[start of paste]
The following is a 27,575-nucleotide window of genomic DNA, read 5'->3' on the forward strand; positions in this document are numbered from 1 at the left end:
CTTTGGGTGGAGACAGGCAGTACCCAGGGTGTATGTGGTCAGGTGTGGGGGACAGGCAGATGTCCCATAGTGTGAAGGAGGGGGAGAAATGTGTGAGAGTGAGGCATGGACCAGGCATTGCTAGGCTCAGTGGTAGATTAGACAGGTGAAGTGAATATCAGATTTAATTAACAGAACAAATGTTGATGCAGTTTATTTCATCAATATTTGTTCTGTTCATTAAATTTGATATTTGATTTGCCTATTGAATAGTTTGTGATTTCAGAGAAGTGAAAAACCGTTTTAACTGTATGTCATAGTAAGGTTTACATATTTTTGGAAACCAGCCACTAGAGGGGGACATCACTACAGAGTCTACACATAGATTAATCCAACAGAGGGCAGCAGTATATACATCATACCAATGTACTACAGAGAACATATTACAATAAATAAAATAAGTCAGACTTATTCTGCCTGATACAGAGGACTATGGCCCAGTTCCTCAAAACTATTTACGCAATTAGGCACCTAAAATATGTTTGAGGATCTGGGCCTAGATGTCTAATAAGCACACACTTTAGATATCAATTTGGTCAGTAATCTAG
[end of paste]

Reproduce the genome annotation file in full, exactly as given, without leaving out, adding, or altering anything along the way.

The following is a 27,575-nucleotide window of genomic DNA, read 5'->3' on the forward strand; positions in this document are numbered from 1 at the left end:
CTTTGGGTGGAGACAGGCAGTACCCAGGGTGTATGTGGTCAGGTGTGGGGGACAGGCAGATGTCCCATAGTGTGAAGGAGGGGGAGAAATGTGTGAGAGTGAGGCATGGACCAGGCATTGCTAGGCTCAGTGGTAGATTAGACAGGTGAAGTGAATATCAGATTTAATTAACAGAACAAATGTTGATGCAGTTTATTTCATCAATATTTGTTCTGTTCATTAAATTTGATATTTGATTTGCCTATTGAATAGTTTGTGATTTCAGAGAAGTGAAAAACCGTTTTAACTGTATGTCATAGTAAGGTTTACATATTTTTGGAAACCAGCCACTAGAGGGGGACATCACTACAGAGTCTACACATAGATTAATCCAACAGAGGGCAGCAGTATATACATCATACCAATGTACTACAGAGAACATATTACAATAAATAAAATAAGTCAGACTTATTCTGCCTGATACAGAGGACTATGGCCCAGTTCCTCAAAACTATTTACGCAATTAGGCACCTAAAATATGTTTGAGGATCTGGGCCTAGATGTCTAATAAGCACACACTTTAGATATCAATTTGGTCAGTAATCTAG